Kelsey Brax

Telluride Mountain School math teacher Kelsey Brax monitored giant tortoises in the Galapagos Islands over the summer as a part of the collaborative agreement between the Direction of the Parque Nacional Galápagos and Ecology Project International. She was in Hawaii this weekend to give a presentation about her trip during a teaching conference there. (Photo courtesy of Ecology Project International)

Telluride Mountain School (TMS) upper school math teacher Kelsey Brax traveled to the University of Hawaii at Manoa on Thursday to present during a three-day national social justice conference, where STEM educators from across the United States are exploring ideas for teaching math and science with the larger goal of creating justice in society. Brax, a Knowles teaching fellow, travelled to the Galapagos Islands this past summer and will presented her research at this weekend’s conference.

To be eligible for a Knowles teaching fellowship, individuals must have earned a degree related to math or science, must have earned or will earn a valid state teaching credential to teach math or science in grades 9-12 in the United States, and must be entering their first or second year of teaching. 

This is Brax’s fifth year teaching high school math and her first year teaching at TMS.

“Knowles recognizes that so many teachers stop teaching within their first five years, and they want to keep them in the profession and help them do a good job,” explained Brax, who learned about and applied for the fellowship while earning a Master of Education degree in teaching and learning at Ohio State University.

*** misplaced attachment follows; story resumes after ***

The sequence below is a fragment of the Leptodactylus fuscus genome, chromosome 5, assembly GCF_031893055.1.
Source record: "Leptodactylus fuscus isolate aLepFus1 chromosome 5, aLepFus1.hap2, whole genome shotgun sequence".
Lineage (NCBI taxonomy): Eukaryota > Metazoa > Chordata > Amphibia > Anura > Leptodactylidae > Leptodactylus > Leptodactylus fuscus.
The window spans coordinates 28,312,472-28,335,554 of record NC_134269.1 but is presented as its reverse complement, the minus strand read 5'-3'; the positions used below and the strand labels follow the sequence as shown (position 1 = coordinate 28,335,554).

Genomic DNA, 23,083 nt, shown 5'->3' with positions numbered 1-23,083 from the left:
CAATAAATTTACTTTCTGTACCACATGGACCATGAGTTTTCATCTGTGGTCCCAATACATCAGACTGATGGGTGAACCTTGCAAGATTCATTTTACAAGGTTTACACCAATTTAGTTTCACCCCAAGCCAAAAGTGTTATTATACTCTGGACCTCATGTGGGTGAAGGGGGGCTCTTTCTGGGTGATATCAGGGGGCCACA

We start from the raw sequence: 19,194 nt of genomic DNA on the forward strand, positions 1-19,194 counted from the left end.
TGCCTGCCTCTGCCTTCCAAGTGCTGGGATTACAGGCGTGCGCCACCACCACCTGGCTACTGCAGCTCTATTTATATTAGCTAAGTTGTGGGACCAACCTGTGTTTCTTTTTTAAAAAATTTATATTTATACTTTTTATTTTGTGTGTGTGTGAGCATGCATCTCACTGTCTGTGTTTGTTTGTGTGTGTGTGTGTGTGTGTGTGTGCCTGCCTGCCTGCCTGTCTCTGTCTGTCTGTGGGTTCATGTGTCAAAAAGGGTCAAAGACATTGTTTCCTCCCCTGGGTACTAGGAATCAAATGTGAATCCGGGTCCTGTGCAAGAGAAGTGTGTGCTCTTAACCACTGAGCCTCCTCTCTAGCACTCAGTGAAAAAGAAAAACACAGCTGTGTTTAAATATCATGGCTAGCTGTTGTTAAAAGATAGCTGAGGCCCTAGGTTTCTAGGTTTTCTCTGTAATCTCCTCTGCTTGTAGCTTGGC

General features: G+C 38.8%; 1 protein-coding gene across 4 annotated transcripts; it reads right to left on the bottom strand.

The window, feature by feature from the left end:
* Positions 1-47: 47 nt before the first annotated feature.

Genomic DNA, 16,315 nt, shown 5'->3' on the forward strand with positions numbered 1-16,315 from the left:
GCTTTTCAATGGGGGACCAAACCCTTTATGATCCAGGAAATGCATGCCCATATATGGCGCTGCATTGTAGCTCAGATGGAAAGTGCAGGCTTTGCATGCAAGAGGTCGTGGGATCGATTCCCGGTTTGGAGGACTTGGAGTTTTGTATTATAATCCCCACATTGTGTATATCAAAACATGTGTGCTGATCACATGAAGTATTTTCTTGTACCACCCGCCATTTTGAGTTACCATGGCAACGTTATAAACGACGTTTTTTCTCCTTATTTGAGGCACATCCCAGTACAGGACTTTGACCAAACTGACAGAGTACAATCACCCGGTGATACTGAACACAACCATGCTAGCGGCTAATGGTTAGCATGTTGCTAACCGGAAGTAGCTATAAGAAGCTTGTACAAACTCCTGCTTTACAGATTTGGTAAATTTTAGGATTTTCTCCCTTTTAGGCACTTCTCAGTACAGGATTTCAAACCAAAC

There are 35 Knowles teaching fellowships awarded annually. As of last year, 405 fellows are currently teaching in 43 states. The five-year Knowles teaching fellowship is valued at over $150,000.

Brax said the biggest benefit of being a Knowles teaching fellow is the support network of teachers across the country that she interacts with throughout the year. In addition, there are three all-expenses-paid professional development weekends offered annually.

“And we receive a small summer stipend so that we don’t have to have a job in the summer,” Brax added.

In return, fellows must demonstrate that fellowship resources are improving teaching efficacy via an “inquiry cycle” comprised of small groups of teachers across the country that collect and discuss data from their classrooms, including student work, lesson plans and agendas from staff meetings.

“As long as we’re engaging with the community and continuously working on our practice, that’s really all they want from us,” Brax said.

Teaching fellows also have access to professional development money through grants.

“They train us to write grants so that after we’re done with the fellowship, we can continue to seek resources for future professional development experiences or for classroom materials,” Brax said.

For example, Knowles funded the nine-day trip Brax took to the Galapagos Islands this past July via a grant submitted by a group of fellows.